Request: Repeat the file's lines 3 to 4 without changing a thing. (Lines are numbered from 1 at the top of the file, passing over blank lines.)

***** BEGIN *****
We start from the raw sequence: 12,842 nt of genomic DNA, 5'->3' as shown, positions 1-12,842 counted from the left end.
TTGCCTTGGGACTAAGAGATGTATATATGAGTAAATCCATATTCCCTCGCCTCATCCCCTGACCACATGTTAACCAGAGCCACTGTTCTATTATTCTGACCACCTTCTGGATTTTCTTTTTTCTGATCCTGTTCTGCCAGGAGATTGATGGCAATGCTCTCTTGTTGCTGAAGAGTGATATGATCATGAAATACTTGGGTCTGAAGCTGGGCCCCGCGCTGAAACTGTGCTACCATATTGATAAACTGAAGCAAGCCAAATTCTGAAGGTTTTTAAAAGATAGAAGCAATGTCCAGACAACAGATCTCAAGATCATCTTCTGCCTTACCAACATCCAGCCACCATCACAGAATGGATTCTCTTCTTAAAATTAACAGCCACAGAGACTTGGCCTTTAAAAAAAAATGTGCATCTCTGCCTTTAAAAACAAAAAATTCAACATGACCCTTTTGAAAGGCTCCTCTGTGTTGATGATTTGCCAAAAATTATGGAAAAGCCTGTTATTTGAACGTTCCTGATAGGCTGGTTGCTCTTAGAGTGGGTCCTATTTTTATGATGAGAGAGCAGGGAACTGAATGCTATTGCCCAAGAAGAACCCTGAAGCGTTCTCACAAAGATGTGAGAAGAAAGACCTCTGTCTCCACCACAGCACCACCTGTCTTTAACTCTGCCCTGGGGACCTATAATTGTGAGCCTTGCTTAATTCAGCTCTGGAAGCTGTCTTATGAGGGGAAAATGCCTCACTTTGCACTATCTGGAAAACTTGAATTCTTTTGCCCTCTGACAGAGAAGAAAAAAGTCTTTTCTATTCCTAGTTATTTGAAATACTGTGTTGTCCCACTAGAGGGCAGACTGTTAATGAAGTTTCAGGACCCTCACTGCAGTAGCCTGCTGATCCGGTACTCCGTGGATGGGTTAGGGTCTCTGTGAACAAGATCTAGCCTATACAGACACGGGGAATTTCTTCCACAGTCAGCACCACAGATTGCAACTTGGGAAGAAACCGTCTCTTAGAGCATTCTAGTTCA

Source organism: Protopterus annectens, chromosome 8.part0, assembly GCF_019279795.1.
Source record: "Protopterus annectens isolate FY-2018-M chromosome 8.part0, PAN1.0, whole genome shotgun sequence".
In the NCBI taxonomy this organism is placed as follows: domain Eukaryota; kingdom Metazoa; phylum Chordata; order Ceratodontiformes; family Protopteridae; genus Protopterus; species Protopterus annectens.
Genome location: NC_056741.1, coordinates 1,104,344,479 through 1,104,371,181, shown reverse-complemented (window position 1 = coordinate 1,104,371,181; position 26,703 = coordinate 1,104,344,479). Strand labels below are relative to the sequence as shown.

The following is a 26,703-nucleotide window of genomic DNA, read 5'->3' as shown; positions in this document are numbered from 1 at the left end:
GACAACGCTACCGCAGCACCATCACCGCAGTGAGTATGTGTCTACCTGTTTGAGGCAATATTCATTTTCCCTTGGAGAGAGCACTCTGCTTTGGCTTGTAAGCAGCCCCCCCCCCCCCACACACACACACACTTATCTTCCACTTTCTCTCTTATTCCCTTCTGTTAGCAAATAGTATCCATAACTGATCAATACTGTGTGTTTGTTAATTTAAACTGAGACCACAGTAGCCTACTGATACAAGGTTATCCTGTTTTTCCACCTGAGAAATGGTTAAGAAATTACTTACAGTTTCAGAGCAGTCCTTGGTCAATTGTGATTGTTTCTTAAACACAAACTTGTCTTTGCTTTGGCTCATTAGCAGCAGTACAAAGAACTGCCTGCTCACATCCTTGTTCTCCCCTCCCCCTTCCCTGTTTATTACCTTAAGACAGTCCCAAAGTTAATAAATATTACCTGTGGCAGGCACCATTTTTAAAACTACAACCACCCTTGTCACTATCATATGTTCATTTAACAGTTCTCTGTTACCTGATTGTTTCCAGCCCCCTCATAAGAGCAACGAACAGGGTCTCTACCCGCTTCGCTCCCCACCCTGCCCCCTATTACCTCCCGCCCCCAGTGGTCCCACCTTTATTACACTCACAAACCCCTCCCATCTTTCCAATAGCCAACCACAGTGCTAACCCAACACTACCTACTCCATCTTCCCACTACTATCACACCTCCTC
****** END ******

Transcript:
Source organism: Protopterus annectens, chromosome 8.part0, assembly GCF_019279795.1.
Source record: "Protopterus annectens isolate FY-2018-M chromosome 8.part0, PAN1.0, whole genome shotgun sequence".